Thai Cultural Relics: Record-breaking drought reveals lost Buddhist temple
Updated 19:52, 18-Aug-2019
A record-breaking drought has led to the reappearance of a Buddhist temple submerged under water for 20 years. The temple was lost when a valley was flooded to create a reservoir in Thailand. CGTN's Martin Lowe has more.
In their thousands, worshippers and tourists have been flocking to see the lost temple. The columns and statues have been under water for 20 years. The temple was submerged when a dam was built and the valley flooded. But this part of Thailand has been hit by one of the worst droughts for years, causing water levels to fall and fall, revealing the temple ruins.
YOTIN LOPNIKON HEADMAN, NONG BUA VILLAGE "I used to come here as a child with my friends. There was a television at the temple and we all came to watch it. There was a big arch and a main hall, as well as a statue of the Buddha and a pavilion." 
Many have been drawn here by news of the temple's reappearance.
"I had only seen the dam and the water. I had never seen the temple before."
"I didn't know there was a temple here under the water even though I don't live far away."
The reservoir is now at a record low, holding just three percent of its water capacity.
MARTIN LOWE LOP BURI, THAILAND "While the alarmingly-low water levels have provided an unexpected opportunity for people to view the lost ruins, they're proving to be a major problem for farmers in the area. And this is all happening in what is supposed to be the monsoon season."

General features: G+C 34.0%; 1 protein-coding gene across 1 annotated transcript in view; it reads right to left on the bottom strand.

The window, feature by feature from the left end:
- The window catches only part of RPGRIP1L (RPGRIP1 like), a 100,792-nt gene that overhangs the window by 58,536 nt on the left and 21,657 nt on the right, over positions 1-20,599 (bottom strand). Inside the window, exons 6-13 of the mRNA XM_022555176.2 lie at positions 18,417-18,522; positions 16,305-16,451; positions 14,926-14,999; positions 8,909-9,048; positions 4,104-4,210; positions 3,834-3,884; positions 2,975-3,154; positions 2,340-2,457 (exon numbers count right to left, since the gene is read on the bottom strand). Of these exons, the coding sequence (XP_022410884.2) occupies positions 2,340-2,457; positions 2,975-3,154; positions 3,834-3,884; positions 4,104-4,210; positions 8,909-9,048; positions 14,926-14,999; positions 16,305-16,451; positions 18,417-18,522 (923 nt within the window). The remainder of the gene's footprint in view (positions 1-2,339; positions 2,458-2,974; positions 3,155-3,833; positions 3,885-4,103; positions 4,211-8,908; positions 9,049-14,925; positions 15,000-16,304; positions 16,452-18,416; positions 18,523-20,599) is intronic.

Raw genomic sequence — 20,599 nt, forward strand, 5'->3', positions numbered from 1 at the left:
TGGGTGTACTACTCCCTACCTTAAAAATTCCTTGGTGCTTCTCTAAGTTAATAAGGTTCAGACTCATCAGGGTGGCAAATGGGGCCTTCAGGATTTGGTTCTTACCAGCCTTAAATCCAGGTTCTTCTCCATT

The continuing drought is seeing fields dry up, denying moisture to crops like rice and tapioca. Normally water from the dam irrigates farms across four provinces, now there's hardly enough for the local area.
Thailand often experiences diverse weather.
While the central area is struggling with a water shortage, in the west there's been extreme rainfall, causing flooding, swollen rivers and threatening structures like the world's second-largest wooden bridge, the Mon Bridge at Kanchanaburi.
Near where the temple stood can be seen the remains of some of the homes that once surrounded it. Here, there is concern for the harvest – but in the meantime, many are taking the chance to once again lay flowers and worship at the temple returned from the deep.
Martin Lowe, CGTN, Lop Buri, Thailand.